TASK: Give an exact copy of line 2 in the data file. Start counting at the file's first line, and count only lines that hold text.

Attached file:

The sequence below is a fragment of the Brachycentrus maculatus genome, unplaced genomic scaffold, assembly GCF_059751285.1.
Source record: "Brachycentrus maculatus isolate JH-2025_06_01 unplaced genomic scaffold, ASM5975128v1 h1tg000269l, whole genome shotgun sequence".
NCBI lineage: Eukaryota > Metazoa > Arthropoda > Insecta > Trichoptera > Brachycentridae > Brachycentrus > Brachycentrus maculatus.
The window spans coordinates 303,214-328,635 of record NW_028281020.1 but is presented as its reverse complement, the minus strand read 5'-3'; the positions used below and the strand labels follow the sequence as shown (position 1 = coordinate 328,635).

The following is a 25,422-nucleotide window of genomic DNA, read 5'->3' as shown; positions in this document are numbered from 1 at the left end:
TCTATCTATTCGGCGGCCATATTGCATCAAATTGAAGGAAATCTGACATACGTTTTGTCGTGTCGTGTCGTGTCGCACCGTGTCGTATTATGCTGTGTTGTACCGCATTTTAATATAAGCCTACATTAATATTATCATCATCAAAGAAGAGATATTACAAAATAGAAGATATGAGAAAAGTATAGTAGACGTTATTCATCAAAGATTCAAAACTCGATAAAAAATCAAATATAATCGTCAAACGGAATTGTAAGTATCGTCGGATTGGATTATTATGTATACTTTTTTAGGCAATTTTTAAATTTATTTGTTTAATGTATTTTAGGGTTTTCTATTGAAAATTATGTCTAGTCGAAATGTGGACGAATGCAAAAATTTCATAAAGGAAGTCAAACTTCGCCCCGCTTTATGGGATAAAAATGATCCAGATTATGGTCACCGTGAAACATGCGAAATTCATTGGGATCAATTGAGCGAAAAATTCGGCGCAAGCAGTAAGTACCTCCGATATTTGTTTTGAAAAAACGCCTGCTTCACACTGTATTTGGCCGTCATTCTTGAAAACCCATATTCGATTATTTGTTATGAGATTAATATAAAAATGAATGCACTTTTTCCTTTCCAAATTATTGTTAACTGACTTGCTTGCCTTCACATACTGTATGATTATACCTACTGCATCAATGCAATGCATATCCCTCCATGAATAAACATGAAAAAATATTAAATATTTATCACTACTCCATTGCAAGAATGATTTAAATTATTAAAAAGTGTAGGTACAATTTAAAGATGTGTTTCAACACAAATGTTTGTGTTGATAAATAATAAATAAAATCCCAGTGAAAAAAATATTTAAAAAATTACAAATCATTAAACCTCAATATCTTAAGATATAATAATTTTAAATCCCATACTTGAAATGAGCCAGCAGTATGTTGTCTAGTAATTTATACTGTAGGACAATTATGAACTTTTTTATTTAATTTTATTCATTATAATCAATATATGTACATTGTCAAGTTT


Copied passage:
Source record: "Brachycentrus maculatus isolate JH-2025_06_01 unplaced genomic scaffold, ASM5975128v1 h1tg000269l, whole genome shotgun sequence".